Home International Organisations Council of Europe The Spitzenkandidaten Exercise One Year Later – The Unsung Hero

The Spitzenkandidaten Exercise One Year Later – The Unsung Hero

Published on September 7, 2015        Author: 

A year has gone by since the last elections to the European Parliament. One significant innovation in those elections was the Spitzenkandidaten exercise.

At the recent fifth edition of the ‘State of the Union’ organized by the European University Institute I conducted a public interview with Vice President of the European Commission Franz Timmermans.

Vice President Timmermans and I reached the point where we touched on that perennial topic of the still existing deficiencies of European democracy, resulting, inter alia, in widespread indifference as expressed in the low turnout to the last European elections – 2014 scored the lowest turnout ever.

Here is an edited transcript from the interview.

Weiler:  […]  Part of the problem is that when people go and vote for  the European Parliament, they are not really being offered a real political choice (the way, for example, yesterday they were offered in the United Kingdom – Labour or Conservative.), neither as regards the policies that will be pursued nor as regards who will govern them. So the delicate question is whether the Union in its processes needs to become overtly more political? Do you think the bold, even though limited, experiment of the last elections to the European Parliament with the ‘Spitzenkandidaten’, who delivered here in this space [the Salone dei cinquecento of the Palazzo Vecchio] one of the televised debates, should be pursued and perhaps deepened as one of the ways of addressing that problem of citizen disengagement?

Timmermans:  Yes, first of all … the core of the problem also refers to one of my favourite authors, Hannah Arendt, who … actually, if you bring back the essence of some of her writings [says] ‘ It is not the anger of the minorities that hates us, it is the indifference of the majority that makes things difficult’: and here we have a problem at the European level because institutions that are made to represent the people through direct democracy, or like the Commission through other means, are very often very, very far removed from the political perceptions of the citizens. There is no (not yet) European ‘demos’, European political focal point, and we will need the engagement at the national level to make sure that we will bring people closer to what is European decision-making; so the odd contradiction between … there are …. there is the ‘supernational’ level and there is the national level, and what we are doing is trying to take away from one, or trying to resist taking it away from one … We are in this together! The only way forward is for national governments and leaders to take the responsibility for the European project, and stop blaming Europe for everything that goes wrong and taking credit for everything that goes right; and we at the European level should indeed, I think, be more focused towards making our institutions more political.

I was myself sceptical of the ‘Spitzenkandidaten’ idea, right?  I criticized it publicly several times and I am happy to admit it here today… I was wrong! Because of the Spitzenkandidaten idea, we now have a President of the Commission who is not appointed by consensus in the European Council, but who was appointed and elected by the European Parliament, by a political process. The European Council had to accept that political process; it makes the President of the European Commission far more independent than I have seen in the past. And Jean-Claude Juncker is a political leader who takes this very seriously indeed, and you can see this in the dynamic between the Commission and the European Parliament, between the Commission and the European Council … Let me just refer to what Jean-Claude said about migration;  this was not consensual language as far as the European Council is concerned.  He took his position in a political way; he took his leadership role in a very straightforward way and gave us a leadership role in the migration debate.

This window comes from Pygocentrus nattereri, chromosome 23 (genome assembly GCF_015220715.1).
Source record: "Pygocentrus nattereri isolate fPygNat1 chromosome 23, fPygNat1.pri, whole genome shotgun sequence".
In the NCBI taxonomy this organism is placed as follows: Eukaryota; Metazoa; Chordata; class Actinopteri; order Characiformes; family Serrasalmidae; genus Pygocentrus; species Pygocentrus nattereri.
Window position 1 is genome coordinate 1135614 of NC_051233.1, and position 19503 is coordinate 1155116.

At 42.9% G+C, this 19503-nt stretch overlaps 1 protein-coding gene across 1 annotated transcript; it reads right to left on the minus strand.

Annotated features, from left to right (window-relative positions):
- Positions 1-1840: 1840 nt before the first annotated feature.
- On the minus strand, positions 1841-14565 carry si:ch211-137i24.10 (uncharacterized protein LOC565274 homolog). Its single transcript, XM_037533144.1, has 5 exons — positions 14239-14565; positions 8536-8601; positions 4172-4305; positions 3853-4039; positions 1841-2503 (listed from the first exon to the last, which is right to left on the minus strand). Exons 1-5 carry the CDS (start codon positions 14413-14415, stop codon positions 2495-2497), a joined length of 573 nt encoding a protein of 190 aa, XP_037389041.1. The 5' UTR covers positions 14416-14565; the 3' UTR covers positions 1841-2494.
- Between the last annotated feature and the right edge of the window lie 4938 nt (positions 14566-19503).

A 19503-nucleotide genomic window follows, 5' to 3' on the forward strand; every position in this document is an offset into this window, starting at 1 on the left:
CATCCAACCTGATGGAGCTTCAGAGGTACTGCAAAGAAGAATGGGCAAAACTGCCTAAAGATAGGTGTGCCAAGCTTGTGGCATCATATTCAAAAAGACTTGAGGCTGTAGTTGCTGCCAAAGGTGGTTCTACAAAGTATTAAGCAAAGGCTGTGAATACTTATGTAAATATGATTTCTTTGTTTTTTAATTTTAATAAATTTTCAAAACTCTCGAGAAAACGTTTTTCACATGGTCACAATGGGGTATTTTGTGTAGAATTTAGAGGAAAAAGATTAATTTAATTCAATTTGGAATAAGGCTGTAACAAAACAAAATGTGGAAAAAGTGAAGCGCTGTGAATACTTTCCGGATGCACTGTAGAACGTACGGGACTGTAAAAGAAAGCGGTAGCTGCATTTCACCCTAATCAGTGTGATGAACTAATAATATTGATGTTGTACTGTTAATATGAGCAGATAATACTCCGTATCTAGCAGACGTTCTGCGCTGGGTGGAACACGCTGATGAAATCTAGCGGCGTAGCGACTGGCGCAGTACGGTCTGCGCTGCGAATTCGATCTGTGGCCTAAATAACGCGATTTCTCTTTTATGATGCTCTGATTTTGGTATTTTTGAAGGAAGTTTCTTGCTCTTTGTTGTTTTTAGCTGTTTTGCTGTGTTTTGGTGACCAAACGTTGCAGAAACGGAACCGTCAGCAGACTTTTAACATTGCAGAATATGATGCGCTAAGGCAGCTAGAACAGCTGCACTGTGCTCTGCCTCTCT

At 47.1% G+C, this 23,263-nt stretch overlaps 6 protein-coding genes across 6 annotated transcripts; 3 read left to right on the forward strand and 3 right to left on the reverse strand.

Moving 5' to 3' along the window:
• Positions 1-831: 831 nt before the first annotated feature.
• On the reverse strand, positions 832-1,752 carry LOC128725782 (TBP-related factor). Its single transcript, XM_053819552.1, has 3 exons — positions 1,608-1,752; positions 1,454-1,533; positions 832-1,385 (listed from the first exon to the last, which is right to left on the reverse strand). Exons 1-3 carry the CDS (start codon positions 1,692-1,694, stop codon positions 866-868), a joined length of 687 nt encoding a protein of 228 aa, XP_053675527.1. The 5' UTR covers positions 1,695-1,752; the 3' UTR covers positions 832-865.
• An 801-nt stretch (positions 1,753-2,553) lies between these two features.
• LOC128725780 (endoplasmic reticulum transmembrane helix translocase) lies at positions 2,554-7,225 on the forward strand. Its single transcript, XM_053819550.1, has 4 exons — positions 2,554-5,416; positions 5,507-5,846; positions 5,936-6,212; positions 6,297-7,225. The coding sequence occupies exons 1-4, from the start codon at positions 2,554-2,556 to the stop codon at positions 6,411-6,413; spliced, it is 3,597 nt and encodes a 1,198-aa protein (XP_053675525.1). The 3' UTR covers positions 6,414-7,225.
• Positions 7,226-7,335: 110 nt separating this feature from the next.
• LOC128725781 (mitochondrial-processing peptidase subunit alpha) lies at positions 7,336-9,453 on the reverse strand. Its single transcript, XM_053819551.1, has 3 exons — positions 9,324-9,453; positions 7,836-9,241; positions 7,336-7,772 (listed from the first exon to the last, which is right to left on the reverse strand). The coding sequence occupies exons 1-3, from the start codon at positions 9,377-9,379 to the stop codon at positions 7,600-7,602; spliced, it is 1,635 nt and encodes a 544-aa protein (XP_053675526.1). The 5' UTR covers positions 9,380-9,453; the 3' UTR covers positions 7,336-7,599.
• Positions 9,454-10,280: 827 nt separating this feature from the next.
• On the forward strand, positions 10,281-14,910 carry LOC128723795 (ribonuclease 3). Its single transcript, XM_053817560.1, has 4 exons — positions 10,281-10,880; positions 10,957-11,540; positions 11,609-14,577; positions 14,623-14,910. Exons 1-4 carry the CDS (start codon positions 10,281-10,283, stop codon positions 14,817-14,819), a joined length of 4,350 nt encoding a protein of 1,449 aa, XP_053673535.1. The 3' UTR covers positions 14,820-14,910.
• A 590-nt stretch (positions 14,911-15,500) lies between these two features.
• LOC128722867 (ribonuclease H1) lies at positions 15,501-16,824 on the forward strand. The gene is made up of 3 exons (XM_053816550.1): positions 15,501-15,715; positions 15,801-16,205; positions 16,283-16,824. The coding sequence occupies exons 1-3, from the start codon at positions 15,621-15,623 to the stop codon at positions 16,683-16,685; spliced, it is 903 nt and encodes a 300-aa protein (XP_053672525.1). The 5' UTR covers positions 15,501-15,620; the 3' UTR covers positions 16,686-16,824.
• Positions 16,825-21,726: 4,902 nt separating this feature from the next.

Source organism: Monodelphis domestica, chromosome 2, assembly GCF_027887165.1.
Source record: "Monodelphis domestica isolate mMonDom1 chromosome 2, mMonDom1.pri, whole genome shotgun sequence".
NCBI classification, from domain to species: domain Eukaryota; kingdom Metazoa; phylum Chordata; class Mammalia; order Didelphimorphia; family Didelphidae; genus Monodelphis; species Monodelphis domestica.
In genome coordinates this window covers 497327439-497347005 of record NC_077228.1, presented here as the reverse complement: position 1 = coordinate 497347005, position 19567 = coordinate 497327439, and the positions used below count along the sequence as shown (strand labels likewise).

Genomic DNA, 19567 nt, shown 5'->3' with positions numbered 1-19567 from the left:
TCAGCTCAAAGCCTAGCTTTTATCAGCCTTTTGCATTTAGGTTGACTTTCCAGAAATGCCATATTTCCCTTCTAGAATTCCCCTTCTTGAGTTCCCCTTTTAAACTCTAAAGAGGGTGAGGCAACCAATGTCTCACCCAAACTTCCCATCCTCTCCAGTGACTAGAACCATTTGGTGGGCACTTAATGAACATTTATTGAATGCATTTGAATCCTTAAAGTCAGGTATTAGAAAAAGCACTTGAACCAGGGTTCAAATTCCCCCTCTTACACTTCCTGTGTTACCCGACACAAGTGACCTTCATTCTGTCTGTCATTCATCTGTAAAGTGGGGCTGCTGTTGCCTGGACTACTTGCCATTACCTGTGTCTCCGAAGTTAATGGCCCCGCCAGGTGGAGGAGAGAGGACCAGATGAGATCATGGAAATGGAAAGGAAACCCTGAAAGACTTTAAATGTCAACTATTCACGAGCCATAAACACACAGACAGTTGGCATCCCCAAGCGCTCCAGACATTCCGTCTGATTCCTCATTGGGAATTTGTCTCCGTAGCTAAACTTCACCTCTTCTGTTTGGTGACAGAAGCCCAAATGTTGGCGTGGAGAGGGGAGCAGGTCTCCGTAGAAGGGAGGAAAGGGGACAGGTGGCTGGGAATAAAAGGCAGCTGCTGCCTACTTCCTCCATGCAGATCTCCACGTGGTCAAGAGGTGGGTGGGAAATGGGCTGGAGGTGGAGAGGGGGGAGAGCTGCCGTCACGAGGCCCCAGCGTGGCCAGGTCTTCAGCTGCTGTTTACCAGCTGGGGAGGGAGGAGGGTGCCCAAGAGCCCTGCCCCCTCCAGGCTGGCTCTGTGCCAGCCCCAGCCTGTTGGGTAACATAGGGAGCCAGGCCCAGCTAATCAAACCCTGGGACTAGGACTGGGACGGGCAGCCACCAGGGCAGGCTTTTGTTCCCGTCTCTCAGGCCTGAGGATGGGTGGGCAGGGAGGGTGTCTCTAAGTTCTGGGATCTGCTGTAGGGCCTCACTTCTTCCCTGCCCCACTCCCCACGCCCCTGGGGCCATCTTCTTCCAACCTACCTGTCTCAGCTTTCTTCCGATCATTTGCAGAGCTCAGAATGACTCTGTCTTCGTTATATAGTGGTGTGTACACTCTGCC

Weiler: Ladies and gentlemen, it is not every day that you sit next to a politician who is willing to say ‘I was wrong!’

The jury is still out on the importance – also for the future – of that bold exercise, though in my eyes it was a critical first step towards a more political Union, indispensable for a more democratic Europe. Democracy without meaningful choice, politics without ‘politics’ – are both empty.

It is thus appropriate to recall the unsung hero of this exercise, Martin Schulz, the current President of the European Parliament. The idea of a Spitzenkandidaten-type exercise had been canvassed here and there over the years. But as the Italians say, Nove parlano, uno fa! Nine talk, one does! It was the indefatigable effort, commitment, energy and political determination by Martin Schulz which more than any other single factor brought this development about. All of us, at least those who believe it was a positive development (to which we may now add Frans Timmermans) owe him a debt of thanks. The full story is told in the recent book, The Making of a European President, by Julian Priestley and Nereo Peñalver García. Well worth your time to read.

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One Response

  1. Jakob Cornides Jakob Cornides

    As someone who actually works at the European Commission, I beg to differ.

    It is one question whether the Commission should become more politicised and less technocratic, and –supposing it should be more “political” – it is yet another question whether Martin Schulz’ “Spitzenkandidaten” idea really has the potential to provide the Commission with a better political legitimacy. I doubt both.

    First and foremost, I find it wholly inappropriate to offer eulogies to the “unsung hero” Martin Schulz, when in reality the only reason for his Spitzenkandidaten idea was his personal ambition.